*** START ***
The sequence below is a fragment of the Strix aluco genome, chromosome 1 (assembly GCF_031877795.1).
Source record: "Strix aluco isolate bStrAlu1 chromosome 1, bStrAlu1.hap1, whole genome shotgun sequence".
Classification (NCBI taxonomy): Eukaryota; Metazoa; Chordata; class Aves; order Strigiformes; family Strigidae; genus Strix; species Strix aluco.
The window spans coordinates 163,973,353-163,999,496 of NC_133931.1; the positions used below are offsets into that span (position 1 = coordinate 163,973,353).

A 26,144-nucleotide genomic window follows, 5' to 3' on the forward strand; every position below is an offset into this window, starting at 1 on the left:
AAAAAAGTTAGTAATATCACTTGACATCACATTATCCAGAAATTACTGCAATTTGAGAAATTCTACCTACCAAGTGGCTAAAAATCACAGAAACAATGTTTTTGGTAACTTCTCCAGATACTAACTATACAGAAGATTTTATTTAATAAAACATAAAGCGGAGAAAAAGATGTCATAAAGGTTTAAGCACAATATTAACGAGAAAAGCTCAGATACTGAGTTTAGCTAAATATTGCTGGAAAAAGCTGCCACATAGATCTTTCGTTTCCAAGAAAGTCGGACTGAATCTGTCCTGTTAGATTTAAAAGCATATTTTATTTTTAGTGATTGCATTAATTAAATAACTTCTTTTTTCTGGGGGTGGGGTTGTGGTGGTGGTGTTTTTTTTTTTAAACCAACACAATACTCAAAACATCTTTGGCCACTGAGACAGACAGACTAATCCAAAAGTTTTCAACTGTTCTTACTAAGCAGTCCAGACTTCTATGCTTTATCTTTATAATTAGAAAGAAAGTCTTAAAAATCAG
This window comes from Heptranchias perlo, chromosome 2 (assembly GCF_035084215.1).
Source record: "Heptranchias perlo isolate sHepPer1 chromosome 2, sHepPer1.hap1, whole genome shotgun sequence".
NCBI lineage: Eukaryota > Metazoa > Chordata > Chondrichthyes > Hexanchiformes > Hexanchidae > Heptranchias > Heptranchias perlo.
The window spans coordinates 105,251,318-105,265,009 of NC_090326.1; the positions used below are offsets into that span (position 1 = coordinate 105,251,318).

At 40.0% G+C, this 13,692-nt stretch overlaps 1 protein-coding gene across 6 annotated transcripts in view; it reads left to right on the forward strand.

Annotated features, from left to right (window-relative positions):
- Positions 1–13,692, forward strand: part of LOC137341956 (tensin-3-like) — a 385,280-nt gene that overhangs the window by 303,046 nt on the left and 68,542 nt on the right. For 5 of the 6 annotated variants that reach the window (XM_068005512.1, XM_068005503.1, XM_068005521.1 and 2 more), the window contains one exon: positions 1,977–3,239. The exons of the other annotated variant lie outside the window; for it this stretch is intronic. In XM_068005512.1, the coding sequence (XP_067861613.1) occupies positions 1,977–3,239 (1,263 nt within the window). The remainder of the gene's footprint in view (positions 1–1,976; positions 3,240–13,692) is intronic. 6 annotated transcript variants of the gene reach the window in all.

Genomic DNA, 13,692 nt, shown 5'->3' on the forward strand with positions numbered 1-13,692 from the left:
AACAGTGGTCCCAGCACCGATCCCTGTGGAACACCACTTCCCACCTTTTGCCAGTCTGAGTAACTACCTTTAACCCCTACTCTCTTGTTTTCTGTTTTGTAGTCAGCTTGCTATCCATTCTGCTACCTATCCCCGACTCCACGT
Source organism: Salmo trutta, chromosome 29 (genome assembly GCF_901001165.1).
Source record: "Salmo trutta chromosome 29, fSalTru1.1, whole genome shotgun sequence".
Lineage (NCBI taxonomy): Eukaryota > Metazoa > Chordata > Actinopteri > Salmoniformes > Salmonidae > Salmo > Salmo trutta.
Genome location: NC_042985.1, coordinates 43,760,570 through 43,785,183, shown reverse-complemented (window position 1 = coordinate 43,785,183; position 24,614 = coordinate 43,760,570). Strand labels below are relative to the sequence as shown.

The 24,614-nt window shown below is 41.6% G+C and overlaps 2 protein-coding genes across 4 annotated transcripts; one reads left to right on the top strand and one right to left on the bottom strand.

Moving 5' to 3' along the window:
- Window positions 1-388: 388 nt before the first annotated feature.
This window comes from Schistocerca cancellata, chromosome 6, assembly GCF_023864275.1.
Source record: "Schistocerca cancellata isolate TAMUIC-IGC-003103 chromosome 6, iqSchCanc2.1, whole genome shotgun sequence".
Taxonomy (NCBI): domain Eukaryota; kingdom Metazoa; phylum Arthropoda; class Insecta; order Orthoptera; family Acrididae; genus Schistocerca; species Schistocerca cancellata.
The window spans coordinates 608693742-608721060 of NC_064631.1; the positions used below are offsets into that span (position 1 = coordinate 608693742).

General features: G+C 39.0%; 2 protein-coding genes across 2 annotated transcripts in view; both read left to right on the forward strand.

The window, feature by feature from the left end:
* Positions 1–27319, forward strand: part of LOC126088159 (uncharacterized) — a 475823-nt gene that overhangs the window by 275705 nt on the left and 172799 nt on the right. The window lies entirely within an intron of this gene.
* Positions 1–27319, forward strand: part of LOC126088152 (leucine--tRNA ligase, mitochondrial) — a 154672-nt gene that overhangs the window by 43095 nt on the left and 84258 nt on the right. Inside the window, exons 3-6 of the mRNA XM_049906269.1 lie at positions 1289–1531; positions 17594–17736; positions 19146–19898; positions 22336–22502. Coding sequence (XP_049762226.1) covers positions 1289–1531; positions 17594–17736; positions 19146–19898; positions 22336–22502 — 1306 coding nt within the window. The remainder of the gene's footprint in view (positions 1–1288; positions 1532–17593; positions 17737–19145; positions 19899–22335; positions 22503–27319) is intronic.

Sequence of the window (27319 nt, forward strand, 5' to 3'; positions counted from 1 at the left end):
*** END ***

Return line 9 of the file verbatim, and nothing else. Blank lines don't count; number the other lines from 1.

NCBI lineage: Eukaryota > Metazoa > Chordata > Chondrichthyes > Hexanchiformes > Hexanchidae > Heptranchias > Heptranchias perlo.